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Study finds key distinction between outbreaks that die out and epidemics


In an important study forthcoming in the March 2006 issue of the American Naturalist, biologists from Yale University, University of Florida, and Dartmouth University explore the dynamics of pathogen survival and shed new light on a longstanding mystery: why some infectious diseases are limited to small outbreaks and others become full-blown epidemics.

"The capacity of a virus to propagate upon a novel host apparently is conditional on the recent experience of preceding generations," the authors say. "This is intrinsically interesting, suggesting a kind of complexity in pathogen population dynamics that has not been widely regarded."

The researchers observed viral populations on host bacteria, specifically situations where virus populations were sustained on the original hosts, but went extinct on the new hosts. Observing transmission rates, they found that viruses previously reared on an original host showed greater productivity on the new host than viruses previously reared on the new host.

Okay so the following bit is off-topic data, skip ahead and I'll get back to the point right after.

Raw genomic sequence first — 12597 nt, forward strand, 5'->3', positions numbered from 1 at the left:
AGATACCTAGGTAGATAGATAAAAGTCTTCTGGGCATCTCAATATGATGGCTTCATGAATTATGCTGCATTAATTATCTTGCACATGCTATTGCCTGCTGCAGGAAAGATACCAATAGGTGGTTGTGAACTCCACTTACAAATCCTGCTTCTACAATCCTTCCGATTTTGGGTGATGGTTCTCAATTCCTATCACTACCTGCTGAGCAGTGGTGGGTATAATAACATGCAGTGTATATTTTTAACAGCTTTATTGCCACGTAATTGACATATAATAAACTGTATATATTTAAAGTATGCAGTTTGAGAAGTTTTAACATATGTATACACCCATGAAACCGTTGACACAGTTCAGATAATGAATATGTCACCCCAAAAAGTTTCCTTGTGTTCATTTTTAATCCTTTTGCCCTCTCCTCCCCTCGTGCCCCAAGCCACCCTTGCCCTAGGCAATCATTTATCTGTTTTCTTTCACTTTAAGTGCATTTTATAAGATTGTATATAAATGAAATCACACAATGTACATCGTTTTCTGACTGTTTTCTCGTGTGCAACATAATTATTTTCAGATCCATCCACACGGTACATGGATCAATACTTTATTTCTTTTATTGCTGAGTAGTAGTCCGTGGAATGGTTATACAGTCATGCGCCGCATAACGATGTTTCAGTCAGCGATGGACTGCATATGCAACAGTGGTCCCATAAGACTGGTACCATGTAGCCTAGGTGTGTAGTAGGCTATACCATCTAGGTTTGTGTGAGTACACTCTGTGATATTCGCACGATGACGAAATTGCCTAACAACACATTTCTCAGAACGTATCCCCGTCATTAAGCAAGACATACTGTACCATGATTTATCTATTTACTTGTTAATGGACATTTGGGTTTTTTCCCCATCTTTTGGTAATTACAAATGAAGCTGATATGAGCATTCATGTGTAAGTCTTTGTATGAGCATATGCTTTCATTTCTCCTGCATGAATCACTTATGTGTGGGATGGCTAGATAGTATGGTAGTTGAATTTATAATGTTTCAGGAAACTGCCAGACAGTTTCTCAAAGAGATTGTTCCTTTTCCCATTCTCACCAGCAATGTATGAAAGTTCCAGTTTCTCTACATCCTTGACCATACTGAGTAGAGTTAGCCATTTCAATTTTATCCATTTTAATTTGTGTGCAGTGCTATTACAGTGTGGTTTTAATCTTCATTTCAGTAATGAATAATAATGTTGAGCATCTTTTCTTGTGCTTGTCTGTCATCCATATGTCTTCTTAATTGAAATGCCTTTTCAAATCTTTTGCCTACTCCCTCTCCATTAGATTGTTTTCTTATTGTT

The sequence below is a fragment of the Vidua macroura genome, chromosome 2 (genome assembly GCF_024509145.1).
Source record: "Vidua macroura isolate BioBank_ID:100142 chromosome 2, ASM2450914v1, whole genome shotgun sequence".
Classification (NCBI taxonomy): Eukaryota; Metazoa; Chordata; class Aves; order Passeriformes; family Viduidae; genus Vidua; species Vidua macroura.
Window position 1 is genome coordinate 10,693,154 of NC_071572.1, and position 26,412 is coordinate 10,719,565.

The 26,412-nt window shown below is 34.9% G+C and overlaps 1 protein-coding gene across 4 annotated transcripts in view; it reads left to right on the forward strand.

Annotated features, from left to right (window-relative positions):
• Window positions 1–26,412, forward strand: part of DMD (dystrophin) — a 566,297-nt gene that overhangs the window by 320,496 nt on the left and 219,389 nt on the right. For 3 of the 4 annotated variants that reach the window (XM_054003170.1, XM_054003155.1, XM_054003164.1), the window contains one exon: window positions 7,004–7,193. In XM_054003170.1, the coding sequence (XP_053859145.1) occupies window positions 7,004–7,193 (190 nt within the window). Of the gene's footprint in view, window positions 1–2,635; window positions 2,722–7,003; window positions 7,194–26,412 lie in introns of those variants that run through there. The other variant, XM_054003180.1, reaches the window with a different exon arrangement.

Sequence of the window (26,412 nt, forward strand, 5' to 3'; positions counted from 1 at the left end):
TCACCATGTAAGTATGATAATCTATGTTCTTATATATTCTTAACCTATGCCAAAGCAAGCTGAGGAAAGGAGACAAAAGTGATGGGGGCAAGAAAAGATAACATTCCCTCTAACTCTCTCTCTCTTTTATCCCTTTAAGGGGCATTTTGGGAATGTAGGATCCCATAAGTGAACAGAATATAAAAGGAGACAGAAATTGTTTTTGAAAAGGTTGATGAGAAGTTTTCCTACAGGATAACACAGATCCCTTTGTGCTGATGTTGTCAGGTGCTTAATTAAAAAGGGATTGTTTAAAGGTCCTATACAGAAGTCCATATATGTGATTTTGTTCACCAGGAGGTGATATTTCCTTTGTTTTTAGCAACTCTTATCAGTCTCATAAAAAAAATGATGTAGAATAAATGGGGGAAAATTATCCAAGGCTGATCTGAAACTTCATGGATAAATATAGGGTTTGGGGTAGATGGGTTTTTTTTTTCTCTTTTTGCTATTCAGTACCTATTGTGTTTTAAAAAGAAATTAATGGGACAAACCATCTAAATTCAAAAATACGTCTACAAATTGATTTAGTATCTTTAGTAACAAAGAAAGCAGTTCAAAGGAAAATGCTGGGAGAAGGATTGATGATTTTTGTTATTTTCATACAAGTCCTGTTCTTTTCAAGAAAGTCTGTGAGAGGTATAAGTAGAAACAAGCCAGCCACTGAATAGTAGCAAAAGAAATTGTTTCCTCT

"In this critical region, periodic exposure to native hosts allowed the viruses to survive on novel hosts, an unanticipated result," explain the authors.

The researchers infer that the mechanism behind this phenomenon may be the "host-legacy" effect. If this is the case, according to the authors, the total viral population experiencing the new environment is greater than previously expected, allowing for increased chances of adaptive evolution to the new host.

Suzanne Wu | EurekAlert!
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